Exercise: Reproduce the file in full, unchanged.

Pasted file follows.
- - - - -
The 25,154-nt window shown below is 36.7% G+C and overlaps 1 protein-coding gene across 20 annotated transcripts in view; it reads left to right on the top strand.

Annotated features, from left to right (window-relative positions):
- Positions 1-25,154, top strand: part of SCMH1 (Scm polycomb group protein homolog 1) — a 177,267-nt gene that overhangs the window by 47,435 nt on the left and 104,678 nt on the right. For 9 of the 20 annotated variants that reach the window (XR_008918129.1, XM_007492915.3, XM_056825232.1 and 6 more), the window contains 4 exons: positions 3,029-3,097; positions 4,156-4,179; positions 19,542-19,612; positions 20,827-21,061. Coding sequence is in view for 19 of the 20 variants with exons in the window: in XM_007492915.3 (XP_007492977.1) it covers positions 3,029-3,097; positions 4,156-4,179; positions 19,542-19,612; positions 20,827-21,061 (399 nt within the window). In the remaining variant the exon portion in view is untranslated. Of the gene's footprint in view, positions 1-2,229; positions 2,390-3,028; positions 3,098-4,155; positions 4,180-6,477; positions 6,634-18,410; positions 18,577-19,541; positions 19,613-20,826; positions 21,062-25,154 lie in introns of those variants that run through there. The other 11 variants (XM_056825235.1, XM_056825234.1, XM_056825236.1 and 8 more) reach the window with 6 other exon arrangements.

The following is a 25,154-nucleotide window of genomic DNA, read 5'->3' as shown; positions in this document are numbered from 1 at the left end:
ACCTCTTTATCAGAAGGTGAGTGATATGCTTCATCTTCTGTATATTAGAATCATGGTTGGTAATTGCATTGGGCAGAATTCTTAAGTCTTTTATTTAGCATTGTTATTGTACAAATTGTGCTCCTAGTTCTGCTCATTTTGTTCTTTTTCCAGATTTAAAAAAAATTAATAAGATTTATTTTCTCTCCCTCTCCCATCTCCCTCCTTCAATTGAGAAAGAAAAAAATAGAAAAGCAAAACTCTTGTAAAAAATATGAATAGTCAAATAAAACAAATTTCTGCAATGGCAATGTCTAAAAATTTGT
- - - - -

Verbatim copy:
The 25,154-nt window shown below is 36.7% G+C and overlaps 1 protein-coding gene across 20 annotated transcripts in view; it reads left to right on the top strand.

Annotated features, from left to right (window-relative positions):
- Positions 1-25,154, top strand: part of SCMH1 (Scm polycomb group protein homolog 1) — a 177,267-nt gene that overhangs the window by 47,435 nt on the left and 104,678 nt on the right. For 9 of the 20 annotated variants that reach the window (XR_008918129.1, XM_007492915.3, XM_056825232.1 and 6 more), the window contains 4 exons: positions 3,029-3,097; positions 4,156-4,179; positions 19,542-19,612; positions 20,827-21,061. Coding sequence is in view for 19 of the 20 variants with exons in the window: in XM_007492915.3 (XP_007492977.1) it covers positions 3,029-3,097; positions 4,156-4,179; positions 19,542-19,612; positions 20,827-21,061 (399 nt within the window). In the remaining variant the exon portion in view is untranslated. Of the gene's footprint in view, positions 1-2,229; positions 2,390-3,028; positions 3,098-4,155; positions 4,180-6,477; positions 6,634-18,410; positions 18,577-19,541; positions 19,613-20,826; positions 21,062-25,154 lie in introns of those variants that run through there. The other 11 variants (XM_056825235.1, XM_056825234.1, XM_056825236.1 and 8 more) reach the window with 6 other exon arrangements.

The following is a 25,154-nucleotide window of genomic DNA, read 5'->3' as shown; positions in this document are numbered from 1 at the left end:
ACCTCTTTATCAGAAGGTGAGTGATATGCTTCATCTTCTGTATATTAGAATCATGGTTGGTAATTGCATTGGGCAGAATTCTTAAGTCTTTTATTTAGCATTGTTATTGTACAAATTGTGCTCCTAGTTCTGCTCATTTTGTTCTTTTTCCAGATTTAAAAAAAATTAATAAGATTTATTTTCTCTCCCTCTCCCATCTCCCTCCTTCAATTGAGAAAGAAAAAAATAGAAAAGCAAAACTCTTGTAAAAAATATGAATAGTCAAATAAAACAAATTTCTGCAATGGCAATGTCTAAAAATTTGT